Is this the end?

The Supreme Court denies a request for an order to re-insert Terri Schiavo's feeding tube. The political repercussions of the case have just begun.


Tim Grieve
March 24, 2005 8:35PM (UTC)

The Supreme Court has just denied the request by Terri Schiavo's parents for an order to re-insert their daughter's feeding tube. In a brief order, the court said: "The application for a stay of enforcement of judgment pending the filing and disposition of a petition for write of certiorari, presented to Judge Kennedy and by him referred to the Court, is denied."

The order was not unexpected. The justices had declined several previous opportunities to involve themselves in the Schiavo case -- but that was before Congress passed emergency legislation purporting to give the federal courts jurisdiction over the matter.

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In the application they filed late last night with the Supreme Court, Schiavo's parents argued that, in adopting that legislation, Congress intended for the courts to order the re-insertion of their daughter's feeding tube. Republican members of the House of Representatives joined in that argument, filing an amicus brief with the court in which they said that the Schiavo bill "clearly required" that the federal courts issue a temporary restraining order "to ensure that desperately needed nutritional support is provided to Terri Schiavo to keep her alive."

Although the Supreme Court apparently either rejected that argument or concluded that Congress was powerless to dictate such an outcome, the maneuver by House Republicans should give Democrats pause the next time they rely on the word of the GOP in the legislative process. To persuade Michigan Sen. Carl Levin not to block the Schiavo legislation, Senate Majority Leader Bill Frist insisted last week that the legislation would leave the courts free to make their own decisions about any injunction. That's the opposite of what the House Republicans told the Supreme Court.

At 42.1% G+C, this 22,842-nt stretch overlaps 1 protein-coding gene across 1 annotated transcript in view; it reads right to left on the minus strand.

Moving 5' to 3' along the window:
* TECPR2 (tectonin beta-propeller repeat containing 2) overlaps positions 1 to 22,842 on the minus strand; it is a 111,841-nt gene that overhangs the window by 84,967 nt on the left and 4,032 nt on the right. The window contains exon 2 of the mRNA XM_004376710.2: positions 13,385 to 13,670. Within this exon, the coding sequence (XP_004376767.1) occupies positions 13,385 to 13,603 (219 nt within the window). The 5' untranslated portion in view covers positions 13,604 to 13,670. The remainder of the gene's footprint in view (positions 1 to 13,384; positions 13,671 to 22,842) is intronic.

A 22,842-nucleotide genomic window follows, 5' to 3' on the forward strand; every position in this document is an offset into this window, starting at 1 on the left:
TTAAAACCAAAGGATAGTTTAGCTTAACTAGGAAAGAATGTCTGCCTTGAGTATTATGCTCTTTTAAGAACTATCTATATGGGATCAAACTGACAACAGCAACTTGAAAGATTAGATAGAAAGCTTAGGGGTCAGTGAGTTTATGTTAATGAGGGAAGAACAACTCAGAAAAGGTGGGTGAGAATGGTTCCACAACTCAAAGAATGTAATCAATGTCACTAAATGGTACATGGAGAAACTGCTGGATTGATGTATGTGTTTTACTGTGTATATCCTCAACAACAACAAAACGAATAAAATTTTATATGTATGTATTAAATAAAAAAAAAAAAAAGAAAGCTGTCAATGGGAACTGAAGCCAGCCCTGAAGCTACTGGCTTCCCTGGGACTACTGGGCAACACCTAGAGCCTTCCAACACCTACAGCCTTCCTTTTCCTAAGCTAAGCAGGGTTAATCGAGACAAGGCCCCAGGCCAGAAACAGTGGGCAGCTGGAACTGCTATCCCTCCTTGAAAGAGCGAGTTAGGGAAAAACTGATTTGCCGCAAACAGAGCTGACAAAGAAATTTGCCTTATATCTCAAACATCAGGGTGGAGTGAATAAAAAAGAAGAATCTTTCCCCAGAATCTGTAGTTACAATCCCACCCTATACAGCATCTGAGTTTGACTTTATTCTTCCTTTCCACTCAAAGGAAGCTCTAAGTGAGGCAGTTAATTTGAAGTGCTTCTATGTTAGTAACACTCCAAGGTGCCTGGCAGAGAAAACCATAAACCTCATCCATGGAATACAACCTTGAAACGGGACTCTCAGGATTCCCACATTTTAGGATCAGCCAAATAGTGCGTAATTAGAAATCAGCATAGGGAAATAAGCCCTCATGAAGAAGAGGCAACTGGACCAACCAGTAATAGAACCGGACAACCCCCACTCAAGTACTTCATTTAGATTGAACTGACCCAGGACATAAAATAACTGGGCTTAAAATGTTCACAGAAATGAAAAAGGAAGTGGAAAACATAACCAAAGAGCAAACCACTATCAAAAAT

In the end, it didn't matter. Schiavo's parents needed the votes of five justices. It's clear that they didn't get them. What's unclear is whether they got any votes at all. The Supreme Court's ruling does not reflect the justices' votes on the matter. If the ruling was the unanimous work of a Supreme Court dominated by Republican appointees, it would strike a blow to those on the right who would use the Schiavo case as ammunition in the war against "activist judges." At the very least, we can be certain that at least five justices decided not to grant the Schiavo application; mathematically, at least three of them had to be appointees of Republican presidents. (And it bears noting here that one of George W. Bush's most controversial nominees, former Alabama Attorney General William Pryor, had a chance to take a stand in the Schiavo case when it went before the 11th Circuit -- and didn't.)

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The Supreme Court's one-sentence ruling, issued just before 10:30 this morning, seems to dispose of the entirety of the case Schiavo's parents have put before the court. If that's correct, then the Schiavo spectacle is finally reaching its conclusion. Republicans say there's nothing more they can do on the federal level, and Jeb Bush's strange last-minute machinations in Florida seem to be going nowhere. This could be the end -- for Terri Schiavo and for the religious right's efforts to extend her life.


Tim Grieve

Tim Grieve is a senior writer and the author of Salon's War Room blog.

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